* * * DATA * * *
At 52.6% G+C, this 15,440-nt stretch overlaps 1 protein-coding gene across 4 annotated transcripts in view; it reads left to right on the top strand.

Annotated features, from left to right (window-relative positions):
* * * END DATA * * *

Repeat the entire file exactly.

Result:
At 52.6% G+C, this 15,440-nt stretch overlaps 1 protein-coding gene across 4 annotated transcripts in view; it reads left to right on the top strand.

Annotated features, from left to right (window-relative positions):